A big hit on YouTube, Ball is a Detroiter who gave up a law practice a decade ago, inspired by what he heard at a boogie woogie festival. Among his hits are “Bumble Bee Boogie,” “Just A Closer Walk With Thee,” and “Swanee River Boogie.”
Tickets for either show are $10. For more information call 419-287-4848.
Perrysburg native and dedicated piper Andrew Bova, who is studying bagpipes at the Royal Conservatoire in Scotland, will be in Ann Arbor for a guest appearance with the University of Michigan Symphony Orchestra at 7 p.m. Feb. 9 in Hill Auditorium.
The concert will focus on new music by UM students, including Annika Socolofsky, a rising composer whose works tap Eastern European folk music traditions.
Bova and Socolofsky met at Carnegie Mellon University, the only institution in the United States to offer degrees in bagpipes. With grant money from the Rackham Foundation, Socolofsky, now a graduate student in composition at UM, was able to bring Bova back to the United States to perform in the premiere of Krekhts for Great Highland Bagpipe and Orchestra.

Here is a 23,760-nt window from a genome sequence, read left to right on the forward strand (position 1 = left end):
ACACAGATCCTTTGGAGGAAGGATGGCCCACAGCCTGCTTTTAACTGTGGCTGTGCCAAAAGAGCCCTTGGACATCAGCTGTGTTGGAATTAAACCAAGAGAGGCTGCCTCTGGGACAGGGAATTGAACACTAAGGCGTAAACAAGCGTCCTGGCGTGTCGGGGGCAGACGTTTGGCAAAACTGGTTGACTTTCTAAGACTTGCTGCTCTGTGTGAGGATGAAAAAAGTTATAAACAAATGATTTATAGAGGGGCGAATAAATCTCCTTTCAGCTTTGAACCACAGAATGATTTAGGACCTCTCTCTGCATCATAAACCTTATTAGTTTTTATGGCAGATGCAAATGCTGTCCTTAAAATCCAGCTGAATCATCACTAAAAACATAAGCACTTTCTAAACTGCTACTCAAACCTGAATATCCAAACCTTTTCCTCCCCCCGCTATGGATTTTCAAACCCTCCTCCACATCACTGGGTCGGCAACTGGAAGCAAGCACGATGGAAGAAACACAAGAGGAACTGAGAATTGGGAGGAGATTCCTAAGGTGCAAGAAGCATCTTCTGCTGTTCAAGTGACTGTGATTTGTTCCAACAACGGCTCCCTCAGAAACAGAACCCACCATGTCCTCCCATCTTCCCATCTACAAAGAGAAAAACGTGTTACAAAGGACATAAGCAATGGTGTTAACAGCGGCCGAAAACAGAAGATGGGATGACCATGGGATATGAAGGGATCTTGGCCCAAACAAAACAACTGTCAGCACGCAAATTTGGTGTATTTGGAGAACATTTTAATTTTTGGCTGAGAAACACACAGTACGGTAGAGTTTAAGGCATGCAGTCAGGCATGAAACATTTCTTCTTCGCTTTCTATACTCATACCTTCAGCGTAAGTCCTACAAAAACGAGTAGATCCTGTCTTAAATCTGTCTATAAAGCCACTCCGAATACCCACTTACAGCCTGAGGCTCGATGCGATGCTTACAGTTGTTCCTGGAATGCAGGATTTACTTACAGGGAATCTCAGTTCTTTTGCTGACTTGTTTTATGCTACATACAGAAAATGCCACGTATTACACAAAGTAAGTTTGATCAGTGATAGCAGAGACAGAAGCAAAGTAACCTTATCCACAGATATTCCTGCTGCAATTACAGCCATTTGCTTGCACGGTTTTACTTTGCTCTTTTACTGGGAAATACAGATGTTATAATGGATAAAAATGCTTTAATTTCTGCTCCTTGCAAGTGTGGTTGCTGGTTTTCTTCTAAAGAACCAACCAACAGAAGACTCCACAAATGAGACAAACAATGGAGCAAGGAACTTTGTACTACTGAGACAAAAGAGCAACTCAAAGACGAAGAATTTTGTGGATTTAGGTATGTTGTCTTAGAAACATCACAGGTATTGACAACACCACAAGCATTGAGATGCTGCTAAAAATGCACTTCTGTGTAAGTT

Joseph Bozich will conduct the concert which also has works by Edward Ryan, Keith Allegretti, Peter Shin, Diana Sussman, Dillon Henry, Zac Lavendar, Dylan Arthur Baker, and Christopher Sherwood-Gabrielson.
This concert is free to the public.
University Musical Society will present two top musical groups in the next week. First, at 7:30 p.m. Wednesday, will be cellist Alisa Weilerstein with the Ariel Quartet in Rackham Hall Auditorium. A varied program comprises music by Wolf, Boccherini, and Schubert. (Weilerstein performed with the Toledo Symphony early in her illustrious career.)